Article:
Spring Indeed

The Delaware

The first wild trout of the season came to a size 20 blue-winged olive at 3:45 PM on the Delaware River. With the rainy day forecast being revised this morning, I returned to the same reach of the river I angled yesterday. I had seen five rises yesterday afternoon, those one time only affairs that leave you breathless after a long winter, but never provide the solace they promise. They were out of reach for the most part, though one got me up and bucking the crosswind for an hour or more in vain.

While the West Branch and Beaverkill had dropped 5 degrees over night, the Mainstem held at 43 degrees, a single degree below its afternoon peak. With a second day of full sunshine, I hoped that the water temperature might inch a little closer to that magic 50 degree mark, and urge a trout or two to actually feed on the surface.

It was after 2 pm when I dangled my stream thermometer in two feet of water and read 57 degrees. There had been a few sporadic rises, put off for a while when the same drift boat that squeezed past me yesterday, came through on top of me again. There were a pair of occupants today, three yesterday, obviously none of them aware just what “solitary outdoor recreation” entails.

Once the run settled down, my fish rose again. He wasn’t what you would call a feeder, rising once perhaps on the half hour at best, but it gave me a bit of sport to try the flies I had tied this morning.

There were some early stoneflies about yesterday, and a couple of little black caddis had landed on my hand, so I had spun up a few of each this morning with some Trigger Point fibers and CDC. My persnickety riser wouldn’t touch them. Every once in awhile he would sip something I couldn’t see 50 feet away, staying in his back eddy along the far bank while the wind driven current pulled my fly through his lie after a short but seemingly adequate looking float.

It must have been close to half past three when I could suddenly see something on the surface that looked like wings. At this time of year it pretty much had to be little olives, since the stoneflies and caddis had drawn a solid blank. I tried a size 18 CDC emerger with no response, then grudgingly cut back my 5X tippet and knotted three feet of 6X to the end.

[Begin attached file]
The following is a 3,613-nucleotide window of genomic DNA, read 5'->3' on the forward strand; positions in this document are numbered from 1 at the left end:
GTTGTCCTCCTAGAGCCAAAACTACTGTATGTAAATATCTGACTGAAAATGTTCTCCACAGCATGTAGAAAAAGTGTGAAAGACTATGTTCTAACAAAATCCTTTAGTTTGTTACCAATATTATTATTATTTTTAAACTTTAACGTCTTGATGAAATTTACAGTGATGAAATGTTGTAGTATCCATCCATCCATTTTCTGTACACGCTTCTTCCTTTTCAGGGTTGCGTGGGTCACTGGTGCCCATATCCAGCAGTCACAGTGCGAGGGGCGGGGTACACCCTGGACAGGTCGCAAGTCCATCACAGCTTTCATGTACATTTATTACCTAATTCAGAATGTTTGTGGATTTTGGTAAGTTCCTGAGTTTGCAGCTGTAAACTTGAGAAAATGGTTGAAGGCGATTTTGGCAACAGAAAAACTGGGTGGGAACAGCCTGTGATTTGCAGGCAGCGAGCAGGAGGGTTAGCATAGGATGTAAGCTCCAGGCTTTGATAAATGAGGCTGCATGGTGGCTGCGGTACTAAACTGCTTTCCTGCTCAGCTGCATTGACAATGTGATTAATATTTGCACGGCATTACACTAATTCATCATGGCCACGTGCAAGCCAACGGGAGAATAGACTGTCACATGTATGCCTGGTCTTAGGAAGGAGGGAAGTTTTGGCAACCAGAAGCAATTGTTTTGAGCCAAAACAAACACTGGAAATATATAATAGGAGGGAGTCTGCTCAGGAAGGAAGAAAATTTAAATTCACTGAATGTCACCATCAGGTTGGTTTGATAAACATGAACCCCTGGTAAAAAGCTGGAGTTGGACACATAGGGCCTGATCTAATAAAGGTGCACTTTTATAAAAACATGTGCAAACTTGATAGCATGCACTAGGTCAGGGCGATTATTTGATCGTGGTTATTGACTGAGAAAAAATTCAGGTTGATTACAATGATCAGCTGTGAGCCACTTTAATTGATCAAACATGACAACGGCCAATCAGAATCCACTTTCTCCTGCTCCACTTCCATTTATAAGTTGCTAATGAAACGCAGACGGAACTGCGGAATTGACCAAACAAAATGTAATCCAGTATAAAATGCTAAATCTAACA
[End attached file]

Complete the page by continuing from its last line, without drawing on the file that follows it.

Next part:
I dug around in the olive box for a size 20 sparkle dun, one with a Trigger Point fiber wing that I could see at a distance. I tried a few downstream casts, throwing my backcasts low and away, straight into the wind, and then something wonderful happened. Calm. But not just calm, calm with a rise upstream, right where I could spy those intermittent little groups of dark wings on the surface!

I turned and laid the fly right in that line of drift, and I’ll be damned if that trout didn’t rise up and take it. I hadn’t cast a dry fly to a rising trout since mid-October, and I finally got to feel the old, familiar throbbing in the rod grip. My friend put up a good scrap, even taking off a couple of times downstream and making my old CFO sing.

I let myself enjoy his struggles until it was time for the net, then scooped the foot long brownie and slipped the tiny fly from his lip. I offered my thanks as I let him dart away over the bright gravel.

Its a good omen when the first trout of the season takes a dry fly, coming at a time when a good omen is very much needed and cherished.

I didn’t see any more of those little dark wings bouncing on the current, so I took a seat on a grassy hump on the bank and waited. I said a little prayer for my loved ones and our group of friends, and for all of us, asking that there be many more bright days like this one and for an end to these difficult and dangerous times.

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